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Tensions escalate along the Ukrainian-Russian border

Will Putin push for an incursion in Ukraine this year, and is Russia’s aim bred by chauvinistic objectives or security concerns?

analysis by: Eva Petrova


DISCLAIMER: This article contains the personal views of the author on politics. It is here because we like good argumentative articles (like this one), and we are ensuring that everyone’s opinion can be heard on political issues. Nonetheless, those views expressed in the article are not necessarily represented by the University of Aberdeen or The Gaudie Student Newspaper.


Earlier this autumn, we observed how the Kremlin ordained the deployment of 70,000 troops along the border of Ukraine. The offensive has proliferated a state of alarm across Europe and the US over Russia’s mercurial plans in the region. Over the past year, Putin has sharpened an endeavour in bifurcating Ukraine. The country’s antagonistic attitude towards this buffer state occasions the formation of a wave of speculative conceptualisation that Moscow will soon rubber-stamp a novel military multi-front incursion in Ukraine. Putin holds that the casus belli boil down to security concerns over NATO’s ostensible impingement in Ukraine, however, is that really the case?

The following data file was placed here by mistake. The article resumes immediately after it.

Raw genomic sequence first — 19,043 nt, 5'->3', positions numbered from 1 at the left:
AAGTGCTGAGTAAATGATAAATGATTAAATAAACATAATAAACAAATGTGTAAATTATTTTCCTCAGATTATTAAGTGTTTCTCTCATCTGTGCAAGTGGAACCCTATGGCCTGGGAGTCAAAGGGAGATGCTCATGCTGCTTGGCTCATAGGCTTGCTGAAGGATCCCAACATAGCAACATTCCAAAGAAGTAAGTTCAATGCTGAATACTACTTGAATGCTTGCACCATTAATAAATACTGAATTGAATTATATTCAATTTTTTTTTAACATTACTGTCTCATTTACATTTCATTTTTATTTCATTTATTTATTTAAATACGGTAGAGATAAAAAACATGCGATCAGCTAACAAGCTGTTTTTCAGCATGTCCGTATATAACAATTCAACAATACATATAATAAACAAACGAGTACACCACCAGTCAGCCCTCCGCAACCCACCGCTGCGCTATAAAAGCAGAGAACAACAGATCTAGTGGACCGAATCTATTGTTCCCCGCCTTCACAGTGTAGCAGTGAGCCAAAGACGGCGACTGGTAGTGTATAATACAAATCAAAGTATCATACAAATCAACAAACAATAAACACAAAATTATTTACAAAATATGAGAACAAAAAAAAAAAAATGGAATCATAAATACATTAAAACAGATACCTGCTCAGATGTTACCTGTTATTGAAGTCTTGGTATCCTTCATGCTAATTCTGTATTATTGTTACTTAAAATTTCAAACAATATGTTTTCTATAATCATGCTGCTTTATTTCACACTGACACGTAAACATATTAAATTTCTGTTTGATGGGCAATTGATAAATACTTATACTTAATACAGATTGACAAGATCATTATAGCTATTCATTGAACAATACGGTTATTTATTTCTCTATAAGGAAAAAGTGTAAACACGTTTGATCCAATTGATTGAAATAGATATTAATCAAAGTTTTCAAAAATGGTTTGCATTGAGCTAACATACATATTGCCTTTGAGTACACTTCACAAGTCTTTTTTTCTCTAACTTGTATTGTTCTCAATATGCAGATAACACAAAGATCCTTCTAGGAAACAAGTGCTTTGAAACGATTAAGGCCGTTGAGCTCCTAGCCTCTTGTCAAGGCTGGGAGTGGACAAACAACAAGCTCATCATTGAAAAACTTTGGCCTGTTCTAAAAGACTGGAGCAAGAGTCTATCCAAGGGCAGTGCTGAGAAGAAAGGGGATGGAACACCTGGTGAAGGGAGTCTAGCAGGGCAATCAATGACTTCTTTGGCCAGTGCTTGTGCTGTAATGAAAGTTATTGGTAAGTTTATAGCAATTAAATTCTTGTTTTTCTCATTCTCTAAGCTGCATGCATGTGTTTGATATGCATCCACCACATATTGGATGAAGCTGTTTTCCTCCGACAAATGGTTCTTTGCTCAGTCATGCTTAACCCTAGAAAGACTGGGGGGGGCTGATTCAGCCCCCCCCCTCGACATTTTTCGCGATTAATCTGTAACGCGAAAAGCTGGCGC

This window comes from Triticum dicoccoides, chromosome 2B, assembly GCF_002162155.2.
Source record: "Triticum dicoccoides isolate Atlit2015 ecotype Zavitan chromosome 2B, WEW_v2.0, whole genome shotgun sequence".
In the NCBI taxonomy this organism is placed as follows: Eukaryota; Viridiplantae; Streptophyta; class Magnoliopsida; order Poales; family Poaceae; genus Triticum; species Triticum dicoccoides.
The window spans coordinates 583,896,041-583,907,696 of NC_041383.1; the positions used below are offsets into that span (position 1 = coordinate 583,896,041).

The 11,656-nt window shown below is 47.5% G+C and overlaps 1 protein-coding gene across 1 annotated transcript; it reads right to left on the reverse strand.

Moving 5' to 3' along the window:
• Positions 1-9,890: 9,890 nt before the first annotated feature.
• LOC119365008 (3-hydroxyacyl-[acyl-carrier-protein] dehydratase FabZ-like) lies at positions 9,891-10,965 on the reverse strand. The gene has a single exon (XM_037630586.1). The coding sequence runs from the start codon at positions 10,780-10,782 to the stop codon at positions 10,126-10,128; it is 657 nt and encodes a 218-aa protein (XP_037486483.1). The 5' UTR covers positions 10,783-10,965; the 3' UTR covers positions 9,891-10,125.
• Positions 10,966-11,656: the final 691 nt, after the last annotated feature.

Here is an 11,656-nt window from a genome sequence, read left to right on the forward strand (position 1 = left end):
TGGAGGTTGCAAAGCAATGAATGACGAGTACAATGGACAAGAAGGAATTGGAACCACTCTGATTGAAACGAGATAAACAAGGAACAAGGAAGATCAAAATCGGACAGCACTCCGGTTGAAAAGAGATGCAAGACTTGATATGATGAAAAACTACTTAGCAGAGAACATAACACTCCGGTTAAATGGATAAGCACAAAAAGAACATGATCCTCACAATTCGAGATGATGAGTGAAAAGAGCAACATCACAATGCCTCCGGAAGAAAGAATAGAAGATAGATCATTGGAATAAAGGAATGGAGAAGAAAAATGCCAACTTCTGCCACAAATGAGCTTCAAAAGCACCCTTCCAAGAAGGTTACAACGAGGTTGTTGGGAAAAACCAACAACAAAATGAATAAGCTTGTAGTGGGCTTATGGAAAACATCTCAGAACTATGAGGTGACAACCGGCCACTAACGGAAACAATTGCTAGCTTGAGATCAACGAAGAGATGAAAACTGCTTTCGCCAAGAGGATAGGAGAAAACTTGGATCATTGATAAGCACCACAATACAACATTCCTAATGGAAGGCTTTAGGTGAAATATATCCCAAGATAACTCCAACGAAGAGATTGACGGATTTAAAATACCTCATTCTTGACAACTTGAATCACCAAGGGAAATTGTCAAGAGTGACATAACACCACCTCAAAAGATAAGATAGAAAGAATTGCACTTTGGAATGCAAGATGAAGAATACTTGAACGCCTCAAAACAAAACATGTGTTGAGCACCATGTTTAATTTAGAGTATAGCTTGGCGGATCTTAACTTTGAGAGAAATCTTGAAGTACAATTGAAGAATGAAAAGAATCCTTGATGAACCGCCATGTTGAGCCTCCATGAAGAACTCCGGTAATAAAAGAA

Hybrid War

This oppugnant policy towards Ukraine is not an anomalous phenomenon. In fact, since Russia annexed the Crimean Peninsula in 2014, Russian-backed separatists and Ukrainian troops have engaged in a perennial heated confrontation in the Donbas region. The efforts of Russia to dismantle and engulf the territory of Ukraine through a ‘hybrid war’ have spawned unprecedented tectonic shifts in the regions, vis-à-vis the economic, political, and cultural landscape. The citizenry that comprises the region refuses to take sides. The common wish is for Russia to retreat their efforts in disjoining the state.